We think it significant that EU Commissioner for Competition, Margarethe Vestager, is also in charge of the portfolio for “A Europe Fit for the Digital Age”.   She has already demonstrated her determination to get to grips with over-weening power in the digital market.[21]

While commentators say that the current case law of the Court of Justice of the European Union (CJEU) on Article 102 could theoretically be extended to include APD,[22] this is not without difficulty. The CJEU would need to consider a quite specific case where this seemed the right way to go.  Above all, even where the use of APD could be qualified as an abuse, the relevant undertaking would also need to have a dominant position in the relevant market for a breach of Art. 102 TFEU to occur.   So, we think that Article 102 is not the whole solution: APD could certainly hurt consumers even if put in practice by firms not dominant in a particular market.

Given the need for large amounts of data for APD to be effective, data protection legislation is another relevant avenue which could be used to regulate this practice. Here, the core piece of legislation is the General Data Protection Regulation (GDPR) which came into force in May 2018 and which aims to give individuals control over their data and make data processing fair and transparent.  The implications of GDPR for AI of all kinds is discussed on the AI Law Hub.[23]  There can be little doubt that Article 4(2) of GDPR which defines personal data applies to APD and so lawful processing would be necessary.  The exceptions are very limited: consent, under contract or legal obligation, protection of vital interests, public interest or special authority, or the protection of legitimate interests.  We don’t see that PPP would come within any of the defined exceptions other than consent.  The Information Commissioner’s Office guidance on data processing is going to be very important in assessing what is lawful and how consent works in this context.[24]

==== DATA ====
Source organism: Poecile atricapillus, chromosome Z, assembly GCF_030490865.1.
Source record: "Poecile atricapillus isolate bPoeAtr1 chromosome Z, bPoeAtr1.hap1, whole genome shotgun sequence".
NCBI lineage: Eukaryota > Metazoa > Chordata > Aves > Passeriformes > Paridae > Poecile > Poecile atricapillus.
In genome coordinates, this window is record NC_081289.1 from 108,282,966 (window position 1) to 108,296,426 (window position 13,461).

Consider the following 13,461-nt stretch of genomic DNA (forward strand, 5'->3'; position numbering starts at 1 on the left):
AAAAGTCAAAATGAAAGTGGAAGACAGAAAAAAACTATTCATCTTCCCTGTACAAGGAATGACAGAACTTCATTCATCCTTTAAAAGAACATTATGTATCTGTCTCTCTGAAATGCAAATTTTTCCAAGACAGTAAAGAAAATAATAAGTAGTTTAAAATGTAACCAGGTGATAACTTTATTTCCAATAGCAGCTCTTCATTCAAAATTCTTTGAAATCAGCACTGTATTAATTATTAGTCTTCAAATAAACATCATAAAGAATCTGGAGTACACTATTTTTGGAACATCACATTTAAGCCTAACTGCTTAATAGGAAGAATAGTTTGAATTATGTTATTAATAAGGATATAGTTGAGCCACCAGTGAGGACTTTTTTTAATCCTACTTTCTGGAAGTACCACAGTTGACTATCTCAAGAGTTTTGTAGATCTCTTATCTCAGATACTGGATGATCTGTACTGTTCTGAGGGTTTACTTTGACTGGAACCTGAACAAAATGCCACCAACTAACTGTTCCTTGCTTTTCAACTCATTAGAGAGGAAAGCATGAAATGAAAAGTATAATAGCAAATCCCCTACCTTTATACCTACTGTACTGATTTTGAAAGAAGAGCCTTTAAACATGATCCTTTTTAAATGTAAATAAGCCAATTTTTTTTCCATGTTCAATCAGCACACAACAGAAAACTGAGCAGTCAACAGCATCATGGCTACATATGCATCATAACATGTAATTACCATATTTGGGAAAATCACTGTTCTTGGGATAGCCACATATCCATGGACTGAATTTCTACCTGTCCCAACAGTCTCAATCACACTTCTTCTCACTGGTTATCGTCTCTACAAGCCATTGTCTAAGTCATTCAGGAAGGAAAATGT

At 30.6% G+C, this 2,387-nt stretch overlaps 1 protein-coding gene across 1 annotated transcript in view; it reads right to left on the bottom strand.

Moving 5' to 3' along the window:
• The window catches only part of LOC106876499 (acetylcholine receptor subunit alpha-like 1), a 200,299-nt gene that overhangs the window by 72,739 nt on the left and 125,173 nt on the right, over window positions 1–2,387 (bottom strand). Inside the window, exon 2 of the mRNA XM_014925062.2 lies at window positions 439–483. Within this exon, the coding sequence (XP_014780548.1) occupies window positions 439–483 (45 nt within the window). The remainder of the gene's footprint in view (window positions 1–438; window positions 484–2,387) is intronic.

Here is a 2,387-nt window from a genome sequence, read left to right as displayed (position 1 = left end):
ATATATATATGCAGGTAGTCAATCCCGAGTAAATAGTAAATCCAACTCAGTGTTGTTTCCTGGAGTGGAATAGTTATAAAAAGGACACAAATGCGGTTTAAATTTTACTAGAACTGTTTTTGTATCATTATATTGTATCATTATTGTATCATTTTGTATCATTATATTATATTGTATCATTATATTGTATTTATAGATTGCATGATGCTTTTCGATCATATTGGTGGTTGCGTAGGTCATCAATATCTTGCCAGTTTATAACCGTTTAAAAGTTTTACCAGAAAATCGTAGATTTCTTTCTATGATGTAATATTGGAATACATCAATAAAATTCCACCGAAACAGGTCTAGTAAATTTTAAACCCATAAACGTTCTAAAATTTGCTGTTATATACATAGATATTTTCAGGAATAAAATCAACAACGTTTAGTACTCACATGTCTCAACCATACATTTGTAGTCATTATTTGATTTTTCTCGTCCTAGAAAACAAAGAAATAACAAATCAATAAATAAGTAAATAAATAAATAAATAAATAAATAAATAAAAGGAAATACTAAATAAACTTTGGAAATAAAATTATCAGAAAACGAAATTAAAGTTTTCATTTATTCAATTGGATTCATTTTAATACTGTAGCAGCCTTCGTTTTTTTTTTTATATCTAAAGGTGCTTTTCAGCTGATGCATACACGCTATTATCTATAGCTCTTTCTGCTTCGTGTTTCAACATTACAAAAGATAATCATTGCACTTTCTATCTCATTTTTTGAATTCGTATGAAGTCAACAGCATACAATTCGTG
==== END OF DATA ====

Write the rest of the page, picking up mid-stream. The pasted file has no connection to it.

Consumer Protection is another avenue.  On the 27 November 2019, the EU adopted Directive (EU) 2019/2161 – the so-called Omnibus Directive – aiming to better protect consumers, especially in the online marketplace.[25]  Preamble 45 of the Omnibus Directive recognises that traders may engage in APD and the Directive establishes that consumers have a right to be clearly informed when that happens; it amends the Consumer Rights Directive accordingly.[26] This is an important amendment because it not only recognises the existence of APD but also the need to take positive steps to protect consumers. It is also an important first step towards regulating this practice at EU level.  We doubt that retailers realise they are under this obligation.

EU and UK anti-discrimination law is well established and far-reaching. It is clear that it will apply to APD insofar as it has an impact on access of individuals to goods and services, should the access be prohibited (or altered) on the basis of racial or ethnic origin and gender. In the UK, should APD be based on protected characteristics it would certainly fall within the ambit of the Equality Act 2010.  An explanation of how this Act applies to all kinds of AI is on the AI Law Hub.[27]